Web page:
- Whether the statute of limitations bars an action, or whether the discovery rule applies to delay accrual, are normally questions of fact; however, whether the discovery rule can be applied at all to a particular statute of limitations – here, § 21167(d) – presents a question of law reviewed de novo. Where a trial court dismisses an action without leave to amend, the plaintiff bears the burden of demonstrating a reasonable possibility that amendment could cure the defect.
- In holding as a matter of law that the discovery rule does not apply to Public Resources Code § 21167(d)’s limitations periods, the Court distinguished two cases relied on by CBE: Concerned Citizens of Costa Mesa, Inc. v. 32nd Dist. Agricultural Assn. (1986) 42 Cal.3d 929 (“Concerned Citizens”) and Ventura Foothill Neighbors v. County of Ventura (2014) 232 Cal.App.4th 429 (“Ventura”).
- Concerned Citizens allowed a CEQA challenge based on failure to prepare a supplemental EIR for an amphitheater project to proceed even though filed more than 180 days after construction began; because the project actually being built was substantially different than the project described in the original EIR, “commencement” of “the project described in the EIR and approved by the agency” (which the Supreme Court held was a prerequisite to trigger the limitations period) never actually occurred. Accordingly, the 180-day limitations period never accrued under the statute’s “own terms because the project described in the EIR was never constructed.” Because CBE did not argue that it filed suit within 180 days of either the date of commencement or BAAQMD’s formal decision to approve the project based on any contention that the project substantially changed due to the modified conditions (as opposed to the earlier-approved switch to crude oil that CBE actually challenged), Concerned Citizens did not support its position. In fact, Concerned Citizens (1) held the Legislature determined that commencement of the project described in the EIR provided “constructive notice” sufficient to trigger the limitations period, (2) “did not apply the discovery rule to postpone the triggering of the limitations period,” and (3) held “that an action accrues on the date a plaintiff knew or reasonably should have known of the project only if no statutory triggering date has occurred.” (Emph. added.)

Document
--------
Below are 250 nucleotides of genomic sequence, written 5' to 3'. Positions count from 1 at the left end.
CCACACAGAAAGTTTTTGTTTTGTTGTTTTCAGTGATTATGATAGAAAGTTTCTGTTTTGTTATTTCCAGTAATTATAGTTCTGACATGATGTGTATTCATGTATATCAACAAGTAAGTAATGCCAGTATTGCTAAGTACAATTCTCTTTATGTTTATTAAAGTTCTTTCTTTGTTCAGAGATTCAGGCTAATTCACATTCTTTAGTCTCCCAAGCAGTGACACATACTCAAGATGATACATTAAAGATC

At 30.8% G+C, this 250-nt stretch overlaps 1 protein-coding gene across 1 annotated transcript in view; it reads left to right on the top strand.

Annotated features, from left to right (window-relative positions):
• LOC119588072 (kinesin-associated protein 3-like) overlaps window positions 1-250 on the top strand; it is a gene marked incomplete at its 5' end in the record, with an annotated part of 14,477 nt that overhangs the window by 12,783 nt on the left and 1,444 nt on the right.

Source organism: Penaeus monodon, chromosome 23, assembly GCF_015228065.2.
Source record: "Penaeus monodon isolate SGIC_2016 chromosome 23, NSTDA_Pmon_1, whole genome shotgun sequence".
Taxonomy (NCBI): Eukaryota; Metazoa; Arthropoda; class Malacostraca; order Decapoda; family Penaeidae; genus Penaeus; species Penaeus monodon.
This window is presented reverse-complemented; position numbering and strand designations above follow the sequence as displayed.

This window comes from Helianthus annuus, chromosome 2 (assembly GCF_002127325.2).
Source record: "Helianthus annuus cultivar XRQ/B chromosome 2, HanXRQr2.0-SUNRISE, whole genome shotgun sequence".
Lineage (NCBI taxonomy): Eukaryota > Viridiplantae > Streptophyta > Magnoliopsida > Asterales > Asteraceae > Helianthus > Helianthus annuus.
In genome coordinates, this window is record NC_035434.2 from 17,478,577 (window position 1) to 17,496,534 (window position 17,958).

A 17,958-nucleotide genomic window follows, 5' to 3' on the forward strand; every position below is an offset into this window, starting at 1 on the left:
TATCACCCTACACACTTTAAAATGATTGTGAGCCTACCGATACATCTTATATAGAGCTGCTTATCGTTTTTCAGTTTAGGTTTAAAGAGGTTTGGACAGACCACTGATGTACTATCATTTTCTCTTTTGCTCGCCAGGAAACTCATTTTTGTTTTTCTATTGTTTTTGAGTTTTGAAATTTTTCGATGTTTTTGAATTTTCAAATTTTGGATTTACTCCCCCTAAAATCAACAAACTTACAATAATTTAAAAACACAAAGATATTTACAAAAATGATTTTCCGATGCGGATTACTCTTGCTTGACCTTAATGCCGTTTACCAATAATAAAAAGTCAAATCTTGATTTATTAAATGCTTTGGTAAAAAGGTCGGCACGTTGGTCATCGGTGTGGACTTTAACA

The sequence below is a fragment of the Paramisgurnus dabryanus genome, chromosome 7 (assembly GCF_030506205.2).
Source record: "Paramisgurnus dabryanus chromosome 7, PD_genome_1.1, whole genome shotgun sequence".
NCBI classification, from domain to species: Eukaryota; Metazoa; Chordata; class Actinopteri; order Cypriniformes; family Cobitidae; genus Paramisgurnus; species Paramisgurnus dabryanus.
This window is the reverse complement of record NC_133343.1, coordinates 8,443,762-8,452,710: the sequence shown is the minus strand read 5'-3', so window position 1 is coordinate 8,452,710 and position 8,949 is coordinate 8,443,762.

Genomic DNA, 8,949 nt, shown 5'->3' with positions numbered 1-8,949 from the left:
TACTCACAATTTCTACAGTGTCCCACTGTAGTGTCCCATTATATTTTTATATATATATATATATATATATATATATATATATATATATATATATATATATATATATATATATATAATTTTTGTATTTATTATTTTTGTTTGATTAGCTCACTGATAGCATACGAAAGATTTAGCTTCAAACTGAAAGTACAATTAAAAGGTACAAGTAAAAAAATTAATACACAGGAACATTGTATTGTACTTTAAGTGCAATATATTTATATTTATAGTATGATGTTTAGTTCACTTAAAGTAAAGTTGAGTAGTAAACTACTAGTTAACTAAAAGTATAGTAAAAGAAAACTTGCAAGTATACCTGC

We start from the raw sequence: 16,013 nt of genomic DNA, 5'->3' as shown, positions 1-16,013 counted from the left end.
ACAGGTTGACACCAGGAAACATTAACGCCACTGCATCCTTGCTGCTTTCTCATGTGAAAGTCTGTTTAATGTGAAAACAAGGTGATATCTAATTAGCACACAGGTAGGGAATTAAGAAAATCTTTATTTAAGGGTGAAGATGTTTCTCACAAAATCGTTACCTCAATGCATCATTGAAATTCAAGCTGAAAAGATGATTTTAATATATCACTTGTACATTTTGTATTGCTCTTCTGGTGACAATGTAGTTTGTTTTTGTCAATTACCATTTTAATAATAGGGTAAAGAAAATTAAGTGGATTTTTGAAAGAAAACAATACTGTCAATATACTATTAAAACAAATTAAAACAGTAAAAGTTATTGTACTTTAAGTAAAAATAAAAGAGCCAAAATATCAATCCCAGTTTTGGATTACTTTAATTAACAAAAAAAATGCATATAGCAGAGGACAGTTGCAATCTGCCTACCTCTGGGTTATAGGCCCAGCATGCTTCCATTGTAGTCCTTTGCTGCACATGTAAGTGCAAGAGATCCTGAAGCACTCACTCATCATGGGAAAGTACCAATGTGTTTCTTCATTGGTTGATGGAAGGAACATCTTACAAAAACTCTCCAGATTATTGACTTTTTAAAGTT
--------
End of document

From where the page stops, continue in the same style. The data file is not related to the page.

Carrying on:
- Similarly, Ventura “did not apply the discovery rule to override the statutory triggering date.” Rather, it involved an EIR and notice of determination (NOD) that analyzed and gave notice of a 75-foot tall building whereas the building actually constructed (without any further public notice or CEQA analysis) was 90 feet tall. It held that because the NOD’s filing only triggered a “30-day statute of limitations for all CEQA challenges to the decision announced in the notice” the NOD “omitting the change in height did not trigger the limitations period.”
- Per the Court of Appeal, the case law confirms, and CBE ultimately conceded, the “general principle [that] … a plaintiff is deemed to have constructive notice of a potential CEQA violation on all three alternative dates of accrual under section 21167(d).” (Citing Stockton Citizens For Sensible Planning v. City of Stockton (2010) 48 Cal.4th 481, 489, 502.) Given that CBE offered no theory on which approval or initiation of the challenged project occurred within 180 days of the filing of its action, it could not possibly amend to show that it lacked constructive notice within that timeframe; its action was therefore properly dismissed with prejudice and “applying the discovery rule … would not postpone accrual of the action.”
The Court of Appeal’s decision provides further important clarity and certainty regarding the operation of CEQA’s short limitations periods, which (along with CEQA’s other procedural rules) are intended to help ensure the extremely prompt and expeditious initiation, prosecution and resolution of CEQA actions. While acknowledging the importance of public participation in the CEQA process, the Court refused to “read an exception” into the statute of limitations to delay triggering its operation as urged by CBE. It observed that “CBE’s arguments about the proper balance between the interests of public participation and of timely litigation are better directed to the Legislature, not this Court.”